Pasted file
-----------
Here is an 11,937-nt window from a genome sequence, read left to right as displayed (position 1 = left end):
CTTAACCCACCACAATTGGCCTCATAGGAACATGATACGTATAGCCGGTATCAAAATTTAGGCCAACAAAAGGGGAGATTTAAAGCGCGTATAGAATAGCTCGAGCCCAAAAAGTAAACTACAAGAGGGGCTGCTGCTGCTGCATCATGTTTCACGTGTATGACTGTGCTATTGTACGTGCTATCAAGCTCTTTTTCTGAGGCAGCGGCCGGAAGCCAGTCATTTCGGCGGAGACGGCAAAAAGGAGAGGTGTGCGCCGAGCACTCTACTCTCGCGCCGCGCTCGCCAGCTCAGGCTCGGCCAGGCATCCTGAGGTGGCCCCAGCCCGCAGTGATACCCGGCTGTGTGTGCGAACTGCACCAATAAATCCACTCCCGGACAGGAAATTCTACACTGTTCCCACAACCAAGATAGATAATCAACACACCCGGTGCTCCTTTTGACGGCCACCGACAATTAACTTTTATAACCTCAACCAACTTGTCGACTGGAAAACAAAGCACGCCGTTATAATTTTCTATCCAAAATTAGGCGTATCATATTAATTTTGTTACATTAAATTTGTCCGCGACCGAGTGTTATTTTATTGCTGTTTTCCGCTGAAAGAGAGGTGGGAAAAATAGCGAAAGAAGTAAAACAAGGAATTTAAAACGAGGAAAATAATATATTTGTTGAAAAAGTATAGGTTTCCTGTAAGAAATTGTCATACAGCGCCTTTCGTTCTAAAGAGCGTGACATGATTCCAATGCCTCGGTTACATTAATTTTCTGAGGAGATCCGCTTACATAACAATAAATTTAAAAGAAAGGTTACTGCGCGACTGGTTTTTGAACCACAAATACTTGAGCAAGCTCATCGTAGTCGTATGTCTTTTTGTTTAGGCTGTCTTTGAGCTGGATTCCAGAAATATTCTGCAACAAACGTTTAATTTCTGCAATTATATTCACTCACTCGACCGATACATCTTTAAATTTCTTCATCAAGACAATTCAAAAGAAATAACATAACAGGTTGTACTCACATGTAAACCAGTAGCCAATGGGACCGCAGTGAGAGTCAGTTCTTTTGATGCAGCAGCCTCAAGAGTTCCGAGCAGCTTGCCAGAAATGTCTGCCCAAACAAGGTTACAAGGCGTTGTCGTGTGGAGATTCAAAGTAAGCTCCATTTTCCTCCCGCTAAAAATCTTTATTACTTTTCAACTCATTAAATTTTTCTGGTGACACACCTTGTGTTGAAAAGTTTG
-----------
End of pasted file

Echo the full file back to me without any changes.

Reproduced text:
Here is an 11,937-nt window from a genome sequence, read left to right as displayed (position 1 = left end):
CTTAACCCACCACAATTGGCCTCATAGGAACATGATACGTATAGCCGGTATCAAAATTTAGGCCAACAAAAGGGGAGATTTAAAGCGCGTATAGAATAGCTCGAGCCCAAAAAGTAAACTACAAGAGGGGCTGCTGCTGCTGCATCATGTTTCACGTGTATGACTGTGCTATTGTACGTGCTATCAAGCTCTTTTTCTGAGGCAGCGGCCGGAAGCCAGTCATTTCGGCGGAGACGGCAAAAAGGAGAGGTGTGCGCCGAGCACTCTACTCTCGCGCCGCGCTCGCCAGCTCAGGCTCGGCCAGGCATCCTGAGGTGGCCCCAGCCCGCAGTGATACCCGGCTGTGTGTGCGAACTGCACCAATAAATCCACTCCCGGACAGGAAATTCTACACTGTTCCCACAACCAAGATAGATAATCAACACACCCGGTGCTCCTTTTGACGGCCACCGACAATTAACTTTTATAACCTCAACCAACTTGTCGACTGGAAAACAAAGCACGCCGTTATAATTTTCTATCCAAAATTAGGCGTATCATATTAATTTTGTTACATTAAATTTGTCCGCGACCGAGTGTTATTTTATTGCTGTTTTCCGCTGAAAGAGAGGTGGGAAAAATAGCGAAAGAAGTAAAACAAGGAATTTAAAACGAGGAAAATAATATATTTGTTGAAAAAGTATAGGTTTCCTGTAAGAAATTGTCATACAGCGCCTTTCGTTCTAAAGAGCGTGACATGATTCCAATGCCTCGGTTACATTAATTTTCTGAGGAGATCCGCTTACATAACAATAAATTTAAAAGAAAGGTTACTGCGCGACTGGTTTTTGAACCACAAATACTTGAGCAAGCTCATCGTAGTCGTATGTCTTTTTGTTTAGGCTGTCTTTGAGCTGGATTCCAGAAATATTCTGCAACAAACGTTTAATTTCTGCAATTATATTCACTCACTCGACCGATACATCTTTAAATTTCTTCATCAAGACAATTCAAAAGAAATAACATAACAGGTTGTACTCACATGTAAACCAGTAGCCAATGGGACCGCAGTGAGAGTCAGTTCTTTTGATGCAGCAGCCTCAAGAGTTCCGAGCAGCTTGCCAGAAATGTCTGCCCAAACAAGGTTACAAGGCGTTGTCGTGTGGAGATTCAAAGTAAGCTCCATTTTCCTCCCGCTAAAAATCTTTATTACTTTTCAACTCATTAAATTTTTCTGGTGACACACCTTGTGTTGAAAAGTTTG